To reflect the day-to-day variability of responses of each participant, the coefficient of variation was calculated per person and item. The extent of day-to-day variability across participants is given as mean, median, and 25% and 75% percentiles of the coefficients of variation per item.

To examine possible changes in questionnaire scores, sum scores before and during the pandemic were compared using Student’s t-test.

To assess the associations between EMA-based ratings of COVID-19-related burden and the concurrent 7-day incidence rate, multilevel modelling with the participant as the nesting factor was used. Analyses were conducted separately with each EMA item as dependent variable and the 7-day incidence rate on that day as within-level predictor. In the first step, the within factor 7-day incidence rate was entered. In the second step, the medical and demographic risk factors for severe course of COVID-19 were added as between-level predictors, that is, age, sex, BMI, smoking, diabetes duration, presence of diabetes complications, presence of other comorbidities (e.g., cancer), and HbA1c. Finally, in the third step, psychosocial/psychobehavioral predictors were added: diabetes distress (PAID), depressive symptoms (CES-D), diabetes acceptance (DAS), diabetes self-management (DSMQ), and fear of complications (FCQ). The questionnaire scores from before the pandemic were used for the analyses. In each analysis, we controlled for study day and first autoregressive parameter. Bayes estimation was used and raw estimates as well as standardized coefficients (β) are reported.

Results

Characteristics of the Study Sample

A total of 113 people with type 1 diabetes participated in the COVID follow-up. The sample characteristics are displayed in Table 1. Sixty-six participants (58.4%) were women. The mean age was 43.7 (± 12.0) years. The mean duration of diabetes was 21.6 (± 12.2) years. Fifty-seven persons (50.4%) were diagnosed with at least one long-term complication of diabetes, mostly diabetic neuropathy and/or retinopathy. The mean HbA1c value was 7.8% (± 1.2) or 61.5 (± 13.3) mmol/mol, respectively.

TABLE 1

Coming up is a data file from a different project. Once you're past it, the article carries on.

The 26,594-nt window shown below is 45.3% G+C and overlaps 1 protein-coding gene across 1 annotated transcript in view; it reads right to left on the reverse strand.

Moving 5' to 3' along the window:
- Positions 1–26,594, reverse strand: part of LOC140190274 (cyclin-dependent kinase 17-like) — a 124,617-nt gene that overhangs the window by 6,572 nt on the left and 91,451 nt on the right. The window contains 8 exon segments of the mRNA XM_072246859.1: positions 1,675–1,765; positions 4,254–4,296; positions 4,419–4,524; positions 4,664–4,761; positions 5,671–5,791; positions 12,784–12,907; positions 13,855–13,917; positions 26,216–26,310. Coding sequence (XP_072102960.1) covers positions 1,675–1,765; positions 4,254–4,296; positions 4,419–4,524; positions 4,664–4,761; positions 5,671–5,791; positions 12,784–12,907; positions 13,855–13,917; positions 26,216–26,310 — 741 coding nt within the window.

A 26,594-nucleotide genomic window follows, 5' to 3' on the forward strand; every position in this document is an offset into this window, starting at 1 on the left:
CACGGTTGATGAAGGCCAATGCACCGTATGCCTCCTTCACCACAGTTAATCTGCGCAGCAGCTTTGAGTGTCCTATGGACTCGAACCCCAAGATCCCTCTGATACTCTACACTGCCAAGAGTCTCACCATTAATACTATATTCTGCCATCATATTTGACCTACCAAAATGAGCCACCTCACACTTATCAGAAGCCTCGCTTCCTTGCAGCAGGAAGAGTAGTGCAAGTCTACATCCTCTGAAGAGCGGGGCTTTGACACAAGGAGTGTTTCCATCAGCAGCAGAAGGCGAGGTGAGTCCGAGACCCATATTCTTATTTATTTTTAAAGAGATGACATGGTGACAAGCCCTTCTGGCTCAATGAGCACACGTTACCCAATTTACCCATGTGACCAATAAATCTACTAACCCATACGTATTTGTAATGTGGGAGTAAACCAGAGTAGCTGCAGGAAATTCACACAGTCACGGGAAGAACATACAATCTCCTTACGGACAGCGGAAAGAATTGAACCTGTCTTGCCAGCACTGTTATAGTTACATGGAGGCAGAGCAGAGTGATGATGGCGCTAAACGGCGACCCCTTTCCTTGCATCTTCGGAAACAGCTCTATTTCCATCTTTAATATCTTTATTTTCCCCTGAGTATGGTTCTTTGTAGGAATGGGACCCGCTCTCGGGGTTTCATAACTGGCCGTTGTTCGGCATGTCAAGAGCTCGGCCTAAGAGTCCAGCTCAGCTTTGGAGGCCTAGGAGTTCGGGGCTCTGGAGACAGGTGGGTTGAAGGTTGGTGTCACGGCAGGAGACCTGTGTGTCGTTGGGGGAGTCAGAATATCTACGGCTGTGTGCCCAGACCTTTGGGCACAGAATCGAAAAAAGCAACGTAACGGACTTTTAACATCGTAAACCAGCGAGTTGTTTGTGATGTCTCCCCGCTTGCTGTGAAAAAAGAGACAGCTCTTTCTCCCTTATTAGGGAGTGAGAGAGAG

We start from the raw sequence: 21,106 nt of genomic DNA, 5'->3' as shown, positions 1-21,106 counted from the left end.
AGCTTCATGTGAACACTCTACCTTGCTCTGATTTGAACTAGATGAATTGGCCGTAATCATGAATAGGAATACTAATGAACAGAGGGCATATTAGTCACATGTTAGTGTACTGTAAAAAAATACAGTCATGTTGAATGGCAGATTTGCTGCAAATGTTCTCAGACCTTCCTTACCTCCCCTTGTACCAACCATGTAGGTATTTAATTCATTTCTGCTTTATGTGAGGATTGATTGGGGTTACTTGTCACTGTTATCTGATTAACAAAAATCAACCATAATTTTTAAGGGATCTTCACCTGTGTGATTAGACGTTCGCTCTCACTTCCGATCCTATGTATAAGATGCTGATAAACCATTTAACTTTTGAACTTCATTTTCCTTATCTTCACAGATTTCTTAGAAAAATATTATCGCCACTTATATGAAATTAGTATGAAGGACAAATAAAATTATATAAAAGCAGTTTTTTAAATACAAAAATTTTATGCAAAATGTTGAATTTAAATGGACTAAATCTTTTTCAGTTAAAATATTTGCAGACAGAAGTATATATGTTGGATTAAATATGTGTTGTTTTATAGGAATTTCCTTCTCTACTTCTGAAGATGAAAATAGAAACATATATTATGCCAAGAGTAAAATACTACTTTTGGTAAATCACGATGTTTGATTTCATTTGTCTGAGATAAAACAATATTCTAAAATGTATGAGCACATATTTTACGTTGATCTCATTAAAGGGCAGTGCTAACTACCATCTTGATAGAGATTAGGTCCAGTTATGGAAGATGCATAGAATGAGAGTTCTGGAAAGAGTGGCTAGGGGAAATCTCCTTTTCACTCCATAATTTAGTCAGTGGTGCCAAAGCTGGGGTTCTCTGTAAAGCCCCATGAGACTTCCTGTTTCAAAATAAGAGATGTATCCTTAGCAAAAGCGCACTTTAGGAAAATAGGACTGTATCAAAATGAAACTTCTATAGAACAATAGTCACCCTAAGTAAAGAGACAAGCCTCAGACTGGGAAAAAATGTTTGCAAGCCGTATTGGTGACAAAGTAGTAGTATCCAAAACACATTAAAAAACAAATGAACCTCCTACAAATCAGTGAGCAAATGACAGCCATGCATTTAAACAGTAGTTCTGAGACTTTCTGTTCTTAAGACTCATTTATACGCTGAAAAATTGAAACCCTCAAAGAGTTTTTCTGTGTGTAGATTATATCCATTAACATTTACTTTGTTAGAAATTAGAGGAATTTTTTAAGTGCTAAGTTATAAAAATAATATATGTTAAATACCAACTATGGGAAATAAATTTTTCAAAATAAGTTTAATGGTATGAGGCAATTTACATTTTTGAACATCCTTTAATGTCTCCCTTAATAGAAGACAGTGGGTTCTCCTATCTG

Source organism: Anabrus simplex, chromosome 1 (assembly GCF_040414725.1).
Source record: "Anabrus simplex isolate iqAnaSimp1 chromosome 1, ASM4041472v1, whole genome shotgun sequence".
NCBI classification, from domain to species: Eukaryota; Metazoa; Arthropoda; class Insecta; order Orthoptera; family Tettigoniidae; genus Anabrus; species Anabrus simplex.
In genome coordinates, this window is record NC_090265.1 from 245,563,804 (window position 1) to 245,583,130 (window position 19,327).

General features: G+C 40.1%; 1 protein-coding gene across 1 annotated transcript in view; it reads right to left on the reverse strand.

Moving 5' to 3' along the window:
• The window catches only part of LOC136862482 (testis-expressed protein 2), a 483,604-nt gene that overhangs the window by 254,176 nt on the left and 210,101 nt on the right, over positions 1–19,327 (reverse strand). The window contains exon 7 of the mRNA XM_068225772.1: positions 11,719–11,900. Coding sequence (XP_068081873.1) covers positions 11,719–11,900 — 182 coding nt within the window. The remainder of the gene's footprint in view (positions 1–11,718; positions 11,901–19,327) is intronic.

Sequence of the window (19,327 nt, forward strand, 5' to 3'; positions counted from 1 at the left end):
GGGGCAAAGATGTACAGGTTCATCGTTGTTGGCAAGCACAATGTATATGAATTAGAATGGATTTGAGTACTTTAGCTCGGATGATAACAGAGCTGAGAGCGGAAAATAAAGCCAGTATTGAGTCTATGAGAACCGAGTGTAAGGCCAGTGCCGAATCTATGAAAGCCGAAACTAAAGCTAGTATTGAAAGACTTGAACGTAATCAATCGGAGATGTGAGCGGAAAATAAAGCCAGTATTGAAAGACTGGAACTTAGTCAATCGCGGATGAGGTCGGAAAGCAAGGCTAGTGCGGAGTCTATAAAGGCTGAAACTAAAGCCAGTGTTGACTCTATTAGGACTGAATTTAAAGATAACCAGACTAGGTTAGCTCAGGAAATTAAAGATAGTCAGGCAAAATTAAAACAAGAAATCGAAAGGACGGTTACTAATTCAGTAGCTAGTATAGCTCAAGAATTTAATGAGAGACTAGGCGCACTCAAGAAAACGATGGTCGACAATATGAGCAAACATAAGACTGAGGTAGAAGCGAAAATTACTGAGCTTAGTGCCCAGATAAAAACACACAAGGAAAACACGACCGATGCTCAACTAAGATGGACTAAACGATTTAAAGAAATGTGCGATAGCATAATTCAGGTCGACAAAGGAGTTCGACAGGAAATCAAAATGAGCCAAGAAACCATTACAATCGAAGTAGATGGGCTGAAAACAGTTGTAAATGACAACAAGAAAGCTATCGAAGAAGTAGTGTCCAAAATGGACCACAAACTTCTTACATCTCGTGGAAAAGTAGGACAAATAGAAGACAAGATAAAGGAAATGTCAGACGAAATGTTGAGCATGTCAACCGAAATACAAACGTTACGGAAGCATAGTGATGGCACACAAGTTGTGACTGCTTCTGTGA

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Table 1 Characteristics of the study sample (at the time of the pandemic).

Using the COVID-19-specific questionnaire, the perceived burden due to the COVID-19 pandemic was rated 4.99 ± 3.13 on a scale of 0−10. The perceived threat from COVID-19 was rated with 5.04 ± 3.11 on average. Other risks such as the perceived risk of becoming infected during the pandemic (4.29 ± 2.53) and the risk of severe clinical course if infected (5.00 ± 2.97) were rated similarly (also rated on the questionnaire).

DIA-LINK study participants who did not attend the follow-up survey, compared to those who did (present sample), were significantly younger, more likely to live alone, had higher HbA1c, higher diabetes distress, and more acute complications (i.e., diabetic ketoacidosis) according to baseline assessments (at the time of enrolment) (all p ≤.036; data not shown).

Depression and Diabetes Distress Levels Before and During the Pandemic

Figure 1 shows the scores of depressive symptoms and diabetes distress before and during the COVID-19 pandemic. Interestingly, neither diabetes distress nor depressive symptoms differed at the time point during the pandemic from the time point before the pandemic (all p ≥.38). The mean PAID value was 32.2 ± 18.1 before pandemic and 32.4 ± 17.6 during the pandemic (p = .89). The average CES-D score remained stable at 17.1 ± 10.9 before the pandemic and 17.9 ± 10.7 during the pandemic (p = .38). In addition, no significant changes were observed for the other questionnaires (Figure 1).

FIGURE 1
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Figure 1 Changes in questionnaire scores before vs. during the COVID-19 pandemic.

EMA Period: Mean Levels of COVID-19-Related Burdens and Fears

In the daily assessment (EMA), participants reported a mean of 2.3 ± 2.3 (scale: 0−10) regarding burden due to worries about COVID-19 and health. The burden due to COVID-19-related restrictions was rated as 2.9 ± 2.4 on average. The fear of getting infected with COVID-19 was rated with a mean of 1.9 ± 2.0. The fear of family members or friends getting infected with the virus was rated with a mean of 2.3 ± 2.3. Figure 2 depicts the course of COVID-19-related burdens (Figure 2A) and fears (Figure 2B) together with the corresponding incidence rates across the study period. Burdens due to worries and restrictions increased toward January 2021 and declined afterward with the nadir in mid-February (Figure 2A). Fears of getting infected also showed a slight increase in December 2020 with a steady decline toward March 2021 (Figure 2B). Burdens and fears seemed to increase toward April 2021.

FIGURE 2